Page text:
Apple is the most creative of the PC companies; Pixar is the most technologically advanced entertainment company. Apple releases new products every few months, and top execs make 10 major decisions a day. But the Holy Grail for Pixar is releasing one product, a movie-a-year, and as CEO I might make three really critical decisions a year, and they are very hard to change.
Steve Jobs, 2003
I think Pixar has the opportunity to be the next Disney – not replace Disney – but be the next Disney.
Steve Jobs, 1998.
Why would I ever want to run Disney? Wouldn’t it make more sense just to sell them Pixar and retire?
Steve Jobs, 2003.
Pixar is the most technically advanced creative company; Apple is the most creatively advanced technical company.
Steve Jobs, 2005.
If I knew in 1986 how much it was going to cost to keep Pixar going, I doubt if I would have bought the company.
Steve Jobs, 1995.
You just are yourself, and you work with other people. If you’re inspiring to other people, it makes an impression on them. For example, I hear people at Disney talking about what it was like to work with Walt. They loved him. I know that people at Pixar are going to talk about their days with John Lasseter in the same way. Who knows? Maybe someday somebody will feel that way about working with me. I have no idea.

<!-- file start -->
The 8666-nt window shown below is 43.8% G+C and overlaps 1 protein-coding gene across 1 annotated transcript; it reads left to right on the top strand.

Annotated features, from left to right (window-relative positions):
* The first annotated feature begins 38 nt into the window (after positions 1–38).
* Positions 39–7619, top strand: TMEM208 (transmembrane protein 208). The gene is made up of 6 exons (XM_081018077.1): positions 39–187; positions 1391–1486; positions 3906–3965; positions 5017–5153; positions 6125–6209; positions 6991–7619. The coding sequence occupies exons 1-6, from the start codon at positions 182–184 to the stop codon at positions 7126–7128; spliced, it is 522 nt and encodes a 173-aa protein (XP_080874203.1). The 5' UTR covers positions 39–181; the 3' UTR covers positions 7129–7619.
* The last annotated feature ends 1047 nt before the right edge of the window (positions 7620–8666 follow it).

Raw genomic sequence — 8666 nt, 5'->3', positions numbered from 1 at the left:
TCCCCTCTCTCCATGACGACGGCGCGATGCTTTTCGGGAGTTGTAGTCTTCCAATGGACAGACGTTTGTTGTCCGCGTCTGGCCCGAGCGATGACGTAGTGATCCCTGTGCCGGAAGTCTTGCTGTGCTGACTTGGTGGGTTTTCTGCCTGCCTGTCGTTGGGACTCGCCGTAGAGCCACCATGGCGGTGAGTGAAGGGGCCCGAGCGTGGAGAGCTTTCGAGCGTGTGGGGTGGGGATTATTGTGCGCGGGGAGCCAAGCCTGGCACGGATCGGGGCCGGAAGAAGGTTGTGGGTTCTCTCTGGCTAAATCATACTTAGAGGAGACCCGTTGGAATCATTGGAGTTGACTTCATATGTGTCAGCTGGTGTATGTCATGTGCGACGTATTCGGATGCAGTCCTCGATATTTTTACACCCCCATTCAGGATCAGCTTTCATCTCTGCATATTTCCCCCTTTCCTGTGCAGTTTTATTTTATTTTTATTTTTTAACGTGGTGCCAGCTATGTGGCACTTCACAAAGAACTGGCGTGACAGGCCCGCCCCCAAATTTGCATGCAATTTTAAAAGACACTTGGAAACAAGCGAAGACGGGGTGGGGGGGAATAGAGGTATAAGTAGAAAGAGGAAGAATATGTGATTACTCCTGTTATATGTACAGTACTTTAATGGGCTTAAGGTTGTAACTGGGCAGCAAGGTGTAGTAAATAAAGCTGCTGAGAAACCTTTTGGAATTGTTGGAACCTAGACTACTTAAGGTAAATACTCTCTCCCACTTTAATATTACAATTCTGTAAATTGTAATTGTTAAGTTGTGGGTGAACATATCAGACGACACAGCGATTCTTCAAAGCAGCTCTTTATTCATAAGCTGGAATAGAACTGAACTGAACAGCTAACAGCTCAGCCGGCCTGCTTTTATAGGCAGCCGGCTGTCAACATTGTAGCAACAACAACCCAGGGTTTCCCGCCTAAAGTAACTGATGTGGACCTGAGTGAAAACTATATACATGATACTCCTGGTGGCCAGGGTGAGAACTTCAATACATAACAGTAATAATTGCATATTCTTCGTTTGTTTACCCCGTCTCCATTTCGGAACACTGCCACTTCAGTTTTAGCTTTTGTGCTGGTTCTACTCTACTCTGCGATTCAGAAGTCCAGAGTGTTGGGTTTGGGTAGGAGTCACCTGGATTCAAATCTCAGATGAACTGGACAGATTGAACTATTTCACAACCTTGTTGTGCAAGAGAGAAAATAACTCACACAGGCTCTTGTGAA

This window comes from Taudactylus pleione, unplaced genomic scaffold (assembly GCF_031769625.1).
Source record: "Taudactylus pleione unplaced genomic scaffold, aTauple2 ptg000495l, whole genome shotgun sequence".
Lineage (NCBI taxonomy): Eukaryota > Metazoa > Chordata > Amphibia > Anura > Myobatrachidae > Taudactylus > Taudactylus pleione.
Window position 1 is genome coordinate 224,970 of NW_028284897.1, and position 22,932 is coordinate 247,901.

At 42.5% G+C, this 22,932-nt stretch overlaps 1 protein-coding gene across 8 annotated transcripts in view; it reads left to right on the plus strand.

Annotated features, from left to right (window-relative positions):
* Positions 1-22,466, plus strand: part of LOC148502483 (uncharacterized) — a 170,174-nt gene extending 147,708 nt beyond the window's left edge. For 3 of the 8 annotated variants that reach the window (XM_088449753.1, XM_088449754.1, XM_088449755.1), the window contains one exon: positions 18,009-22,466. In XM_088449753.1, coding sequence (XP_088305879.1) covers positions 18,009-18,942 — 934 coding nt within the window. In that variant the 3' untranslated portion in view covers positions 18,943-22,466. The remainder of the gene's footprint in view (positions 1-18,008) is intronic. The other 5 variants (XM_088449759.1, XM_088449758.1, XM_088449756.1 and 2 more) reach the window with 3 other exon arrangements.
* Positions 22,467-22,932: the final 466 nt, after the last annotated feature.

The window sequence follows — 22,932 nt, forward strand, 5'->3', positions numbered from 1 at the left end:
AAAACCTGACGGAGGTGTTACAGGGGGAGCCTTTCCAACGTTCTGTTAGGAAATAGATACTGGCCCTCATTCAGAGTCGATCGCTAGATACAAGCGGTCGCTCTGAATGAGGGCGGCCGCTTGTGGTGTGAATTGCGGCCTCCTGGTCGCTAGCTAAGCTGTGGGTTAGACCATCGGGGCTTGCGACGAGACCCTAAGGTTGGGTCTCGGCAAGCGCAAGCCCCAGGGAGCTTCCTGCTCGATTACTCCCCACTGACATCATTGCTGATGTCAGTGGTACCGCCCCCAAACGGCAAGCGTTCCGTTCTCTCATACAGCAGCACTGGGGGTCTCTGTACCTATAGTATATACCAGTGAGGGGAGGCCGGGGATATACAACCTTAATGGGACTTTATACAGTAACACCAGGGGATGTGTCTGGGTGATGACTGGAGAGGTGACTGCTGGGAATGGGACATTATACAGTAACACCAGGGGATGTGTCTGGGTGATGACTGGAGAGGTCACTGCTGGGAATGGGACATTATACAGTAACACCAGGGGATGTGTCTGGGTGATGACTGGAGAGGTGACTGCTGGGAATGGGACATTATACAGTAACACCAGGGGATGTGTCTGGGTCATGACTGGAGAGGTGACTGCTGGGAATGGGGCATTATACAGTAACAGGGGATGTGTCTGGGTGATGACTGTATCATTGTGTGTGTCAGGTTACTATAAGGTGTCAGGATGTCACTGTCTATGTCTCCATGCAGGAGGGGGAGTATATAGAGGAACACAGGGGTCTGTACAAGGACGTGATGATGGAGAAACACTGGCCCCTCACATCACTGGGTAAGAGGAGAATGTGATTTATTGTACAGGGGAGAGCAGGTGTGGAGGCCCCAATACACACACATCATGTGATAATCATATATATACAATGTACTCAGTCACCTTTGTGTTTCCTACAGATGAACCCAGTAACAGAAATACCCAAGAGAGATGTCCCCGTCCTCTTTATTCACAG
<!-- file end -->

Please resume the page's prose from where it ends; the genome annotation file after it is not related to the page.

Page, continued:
Steve Jobs, 1998
That’s the moment that an artist really decides who he or she is. If they keep on risking failure, they’re still artists. Dylan and Picasso were always risking failure. This Apple thing is that way for me. I don’t want to fail, of course. But even though I didn’t know how bad things really were, I still had a lot to think about before I said yes. I had to consider the implications for Pixar, for my family, for my reputation. I decided that I didn’t really care, because this is what I want to do. If I try my best and fail, well, I tried my best. What makes you become conservative is realizing that you have something to lose.
Steve Jobs, 1998